Tax fraud defence

HMRC Code of Practice 9

First published:

To enter the Contractual Disclosure Facility, one must admit tax fraud. This is difficult. One may be admitting to something that no court would define as fraud. Once in the CDF there are considerable reliefs including what amounts to a guarantee from prosecution so long as all transactions that the Revenue might regard as fraud are disclosed.

The relief from prosecution is hardly onerous but one must declare all one’s wrongdoings. The key word here is “all” and a client who has been prepared to transcend from avoidance to evasion is the sort that wants to control the outcome. The professional advisor is left trawling through the client’s affairs, often to the client’s chagrin, flushing out those arrangements that might haunt us later. Remedial clients need persuading that things have changed and that what was avoidance has become evasion. The problem is that those tax avoidance schemes or decisions lower down the line could trigger a prosecution later. It’s not ideal, and in a world where we have learnt the hard way that honey catches more than vinegar, there must be an element of appeal to the ‘hang em and flog ems’.

The statistics support the case. The Revenue estimates that £10 billion a year is lost to tax fraud. The country turns over about £2,500 billion sterling. According to the Revenue’s figures, that’s less than half of 1%. An auditor might regard financial statements’ materiality as 1% of turnover. The tax gap stands at 1.5% or £40 billion. At a stretch, the Revenue might be using similar tactics, so even if we take the higher figure it’s at the lower end of material, in real terms. Nevertheless, the Revenue is under pressure to ensure we all pay the right amount of tax. In other words it’s in the public interest to enforce the rules even if the additional tax collected is immaterial.

The Contractual Disclosure Facility under COP9 is not the only disclosure facility. COP8, the Worldwide Disclosure Facility, and the Voluntary Disclosure Office are useful tools. But in practice it is the CDF under COP9 that we see used most.

Clients worry that they will face additional supervision in future. HMRC don’t have the resources to do that in the real world. That said, you must assume that you would face prosecution as a repeat offender.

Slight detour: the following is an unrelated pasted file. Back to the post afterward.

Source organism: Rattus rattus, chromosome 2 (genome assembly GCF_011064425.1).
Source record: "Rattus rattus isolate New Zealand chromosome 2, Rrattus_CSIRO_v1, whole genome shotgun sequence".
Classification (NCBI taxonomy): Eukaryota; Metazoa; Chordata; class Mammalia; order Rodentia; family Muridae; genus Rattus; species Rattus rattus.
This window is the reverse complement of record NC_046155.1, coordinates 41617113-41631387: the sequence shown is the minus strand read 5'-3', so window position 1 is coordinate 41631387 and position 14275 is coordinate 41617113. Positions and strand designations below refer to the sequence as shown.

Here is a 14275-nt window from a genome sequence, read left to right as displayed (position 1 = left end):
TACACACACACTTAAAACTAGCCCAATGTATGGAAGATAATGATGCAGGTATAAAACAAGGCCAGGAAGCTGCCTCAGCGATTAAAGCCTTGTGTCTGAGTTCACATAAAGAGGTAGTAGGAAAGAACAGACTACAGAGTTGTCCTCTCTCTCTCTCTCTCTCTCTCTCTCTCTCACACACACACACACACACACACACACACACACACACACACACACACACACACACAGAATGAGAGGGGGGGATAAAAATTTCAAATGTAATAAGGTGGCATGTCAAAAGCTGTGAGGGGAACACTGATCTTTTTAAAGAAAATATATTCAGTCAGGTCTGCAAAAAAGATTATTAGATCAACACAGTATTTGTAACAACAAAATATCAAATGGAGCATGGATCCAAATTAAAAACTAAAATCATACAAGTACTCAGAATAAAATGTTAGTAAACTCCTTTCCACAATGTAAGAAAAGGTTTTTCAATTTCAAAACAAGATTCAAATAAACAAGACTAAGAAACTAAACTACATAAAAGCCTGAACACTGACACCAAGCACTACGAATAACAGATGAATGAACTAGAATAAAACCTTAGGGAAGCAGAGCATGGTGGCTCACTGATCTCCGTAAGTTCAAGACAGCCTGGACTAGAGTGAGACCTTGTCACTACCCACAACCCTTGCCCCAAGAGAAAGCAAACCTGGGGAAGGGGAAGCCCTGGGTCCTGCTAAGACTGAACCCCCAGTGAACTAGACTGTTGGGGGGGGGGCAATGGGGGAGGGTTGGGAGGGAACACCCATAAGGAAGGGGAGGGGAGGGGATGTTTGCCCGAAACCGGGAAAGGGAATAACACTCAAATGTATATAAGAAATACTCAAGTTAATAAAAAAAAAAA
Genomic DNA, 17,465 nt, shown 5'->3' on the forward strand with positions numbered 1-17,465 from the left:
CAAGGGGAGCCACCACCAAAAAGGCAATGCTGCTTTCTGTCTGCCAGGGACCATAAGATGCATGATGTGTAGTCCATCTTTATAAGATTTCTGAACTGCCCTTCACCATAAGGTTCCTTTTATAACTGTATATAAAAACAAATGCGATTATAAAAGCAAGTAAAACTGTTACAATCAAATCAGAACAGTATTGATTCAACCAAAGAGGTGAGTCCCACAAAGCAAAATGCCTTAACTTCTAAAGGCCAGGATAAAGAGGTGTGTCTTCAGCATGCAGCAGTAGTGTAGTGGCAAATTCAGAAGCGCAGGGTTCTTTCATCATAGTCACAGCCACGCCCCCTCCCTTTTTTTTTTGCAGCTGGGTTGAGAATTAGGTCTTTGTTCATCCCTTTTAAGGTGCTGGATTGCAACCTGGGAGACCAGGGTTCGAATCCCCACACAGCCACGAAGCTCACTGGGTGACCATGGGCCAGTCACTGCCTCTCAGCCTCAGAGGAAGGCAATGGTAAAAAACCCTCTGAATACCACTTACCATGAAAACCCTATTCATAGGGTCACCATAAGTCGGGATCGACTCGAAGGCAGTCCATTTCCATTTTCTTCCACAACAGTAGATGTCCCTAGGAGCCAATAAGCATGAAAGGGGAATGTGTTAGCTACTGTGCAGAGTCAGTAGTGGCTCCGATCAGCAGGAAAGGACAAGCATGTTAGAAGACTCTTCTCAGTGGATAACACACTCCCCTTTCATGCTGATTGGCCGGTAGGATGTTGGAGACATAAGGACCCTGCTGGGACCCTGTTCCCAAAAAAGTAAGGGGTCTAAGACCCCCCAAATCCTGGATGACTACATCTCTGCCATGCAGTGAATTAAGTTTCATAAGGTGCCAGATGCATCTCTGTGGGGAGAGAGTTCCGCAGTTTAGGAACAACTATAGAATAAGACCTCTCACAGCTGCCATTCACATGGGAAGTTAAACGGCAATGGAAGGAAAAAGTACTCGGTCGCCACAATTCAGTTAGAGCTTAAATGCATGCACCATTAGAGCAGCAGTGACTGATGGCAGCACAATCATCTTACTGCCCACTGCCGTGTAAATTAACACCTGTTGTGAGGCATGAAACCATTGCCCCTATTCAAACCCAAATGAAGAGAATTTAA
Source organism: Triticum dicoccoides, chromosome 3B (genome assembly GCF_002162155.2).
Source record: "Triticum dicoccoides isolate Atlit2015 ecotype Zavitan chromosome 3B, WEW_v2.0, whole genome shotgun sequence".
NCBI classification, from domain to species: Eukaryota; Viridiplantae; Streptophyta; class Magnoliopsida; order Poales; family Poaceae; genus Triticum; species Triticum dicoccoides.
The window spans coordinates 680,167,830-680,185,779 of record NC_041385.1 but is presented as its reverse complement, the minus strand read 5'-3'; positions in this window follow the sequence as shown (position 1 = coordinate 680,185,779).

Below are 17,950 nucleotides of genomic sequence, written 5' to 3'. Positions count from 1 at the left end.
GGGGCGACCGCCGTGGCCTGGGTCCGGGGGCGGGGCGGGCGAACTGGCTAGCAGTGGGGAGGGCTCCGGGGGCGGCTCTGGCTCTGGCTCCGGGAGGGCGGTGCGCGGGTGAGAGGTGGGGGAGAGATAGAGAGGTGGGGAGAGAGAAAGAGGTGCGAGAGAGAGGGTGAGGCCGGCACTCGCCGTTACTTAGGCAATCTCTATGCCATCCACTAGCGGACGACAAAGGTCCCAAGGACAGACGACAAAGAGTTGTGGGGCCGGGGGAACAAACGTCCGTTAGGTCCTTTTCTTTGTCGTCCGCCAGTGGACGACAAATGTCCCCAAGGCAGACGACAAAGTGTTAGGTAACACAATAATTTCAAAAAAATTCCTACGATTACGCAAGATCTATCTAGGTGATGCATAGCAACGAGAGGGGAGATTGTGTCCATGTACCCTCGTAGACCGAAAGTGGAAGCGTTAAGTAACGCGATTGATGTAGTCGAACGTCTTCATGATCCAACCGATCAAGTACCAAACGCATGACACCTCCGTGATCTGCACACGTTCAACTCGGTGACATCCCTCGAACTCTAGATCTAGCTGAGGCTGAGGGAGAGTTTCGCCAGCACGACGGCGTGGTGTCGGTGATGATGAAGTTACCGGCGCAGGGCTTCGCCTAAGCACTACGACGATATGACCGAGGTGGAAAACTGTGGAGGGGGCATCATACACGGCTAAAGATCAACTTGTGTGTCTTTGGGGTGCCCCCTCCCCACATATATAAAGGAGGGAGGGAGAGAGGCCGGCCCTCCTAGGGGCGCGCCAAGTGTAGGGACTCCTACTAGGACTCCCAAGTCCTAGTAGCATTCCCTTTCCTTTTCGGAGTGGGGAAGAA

The CDF operates the law of unintended consequences. On one case the actual disclosure was fraudulent cheque conversion facing a probable jail sentence of eighteen months for a first offender pleading guilty. A bodged leasehold incorporation was a lesser disclosure. The client had taken higher rate personal rents into an incorporated structure with lower corporation tax and indeed lower income tax because the dividends were distributed amongst family members. The client had overlooked the requirement to register the buildings for VAT and the subsequent remedial reorganisation saved the client half a million pounds in contingent VAT. This was far more than the tax interest and penalties and even our own costs, so the client made a profit on the CDF.

Another client had been taking cash on rental properties owned by offshore trusts (bringing them onshore). We were able to repatriate illegitimate offshore trusts under the disclosure facility arguing that the trusts had never existed.

Both cases were agreed with the Revenue.

Revenue inspectors are human and will suffer human pressure. The hidden advantage of using enquiry specialists is knowing some of HMRC’s tricks. By and large the remedial profession has a good relationship where we all want to close the case. Often it’s a question of negotiating costs with sometimes not a lot to choose between no penalty and 100% of the tax due.

Pillorying ministers may not be helpful but goes with the job. A quick word on Nadhim Zahawi’s “careless” 30% penalty. These penalties are both a dark art and a precise science and 30% is at the upper end of “careless”.

What do we deduce from the above? COVID-19 may not be history, but it has been moved down the agenda. The Revenue appears to be targeting the soft loans and furloughs issued during the lockdown. A populist government would want to be seen to be clawing its money back and making examples of everyone who accepted their largesse. The Revenue won’t have the resources and, under pressure, inspectors may crack and play dirty. They will leave you wondering who is committing the fraud.

And why?
© Doug Shanks

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